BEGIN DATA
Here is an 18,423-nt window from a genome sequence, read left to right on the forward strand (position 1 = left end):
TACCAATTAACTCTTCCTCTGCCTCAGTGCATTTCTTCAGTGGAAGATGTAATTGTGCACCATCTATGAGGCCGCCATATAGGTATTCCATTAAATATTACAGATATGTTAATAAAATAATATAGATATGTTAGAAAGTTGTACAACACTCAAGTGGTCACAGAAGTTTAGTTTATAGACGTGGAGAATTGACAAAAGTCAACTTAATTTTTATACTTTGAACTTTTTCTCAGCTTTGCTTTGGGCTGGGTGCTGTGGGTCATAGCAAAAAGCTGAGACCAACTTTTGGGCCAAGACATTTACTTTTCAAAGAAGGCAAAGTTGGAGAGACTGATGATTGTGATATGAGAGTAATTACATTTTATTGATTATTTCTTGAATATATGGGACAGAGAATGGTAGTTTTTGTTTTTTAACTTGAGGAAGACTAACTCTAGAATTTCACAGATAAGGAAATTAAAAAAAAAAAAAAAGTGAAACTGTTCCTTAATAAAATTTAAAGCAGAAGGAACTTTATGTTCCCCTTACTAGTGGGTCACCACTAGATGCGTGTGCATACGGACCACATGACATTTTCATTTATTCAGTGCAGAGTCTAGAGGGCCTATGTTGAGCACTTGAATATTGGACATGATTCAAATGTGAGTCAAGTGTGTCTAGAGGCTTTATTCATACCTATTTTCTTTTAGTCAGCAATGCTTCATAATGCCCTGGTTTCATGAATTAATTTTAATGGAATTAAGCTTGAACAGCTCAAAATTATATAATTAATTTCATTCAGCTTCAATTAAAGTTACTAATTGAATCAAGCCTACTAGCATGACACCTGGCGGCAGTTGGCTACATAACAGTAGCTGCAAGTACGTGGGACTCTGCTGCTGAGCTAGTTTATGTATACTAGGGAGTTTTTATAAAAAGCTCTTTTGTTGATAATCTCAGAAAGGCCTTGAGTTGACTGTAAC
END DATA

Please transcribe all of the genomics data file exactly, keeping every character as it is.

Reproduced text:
Here is an 18,423-nt window from a genome sequence, read left to right on the forward strand (position 1 = left end):
TACCAATTAACTCTTCCTCTGCCTCAGTGCATTTCTTCAGTGGAAGATGTAATTGTGCACCATCTATGAGGCCGCCATATAGGTATTCCATTAAATATTACAGATATGTTAATAAAATAATATAGATATGTTAGAAAGTTGTACAACACTCAAGTGGTCACAGAAGTTTAGTTTATAGACGTGGAGAATTGACAAAAGTCAACTTAATTTTTATACTTTGAACTTTTTCTCAGCTTTGCTTTGGGCTGGGTGCTGTGGGTCATAGCAAAAAGCTGAGACCAACTTTTGGGCCAAGACATTTACTTTTCAAAGAAGGCAAAGTTGGAGAGACTGATGATTGTGATATGAGAGTAATTACATTTTATTGATTATTTCTTGAATATATGGGACAGAGAATGGTAGTTTTTGTTTTTTAACTTGAGGAAGACTAACTCTAGAATTTCACAGATAAGGAAATTAAAAAAAAAAAAAAAGTGAAACTGTTCCTTAATAAAATTTAAAGCAGAAGGAACTTTATGTTCCCCTTACTAGTGGGTCACCACTAGATGCGTGTGCATACGGACCACATGACATTTTCATTTATTCAGTGCAGAGTCTAGAGGGCCTATGTTGAGCACTTGAATATTGGACATGATTCAAATGTGAGTCAAGTGTGTCTAGAGGCTTTATTCATACCTATTTTCTTTTAGTCAGCAATGCTTCATAATGCCCTGGTTTCATGAATTAATTTTAATGGAATTAAGCTTGAACAGCTCAAAATTATATAATTAATTTCATTCAGCTTCAATTAAAGTTACTAATTGAATCAAGCCTACTAGCATGACACCTGGCGGCAGTTGGCTACATAACAGTAGCTGCAAGTACGTGGGACTCTGCTGCTGAGCTAGTTTATGTATACTAGGGAGTTTTTATAAAAAGCTCTTTTGTTGATAATCTCAGAAAGGCCTTGAGTTGACTGTAAC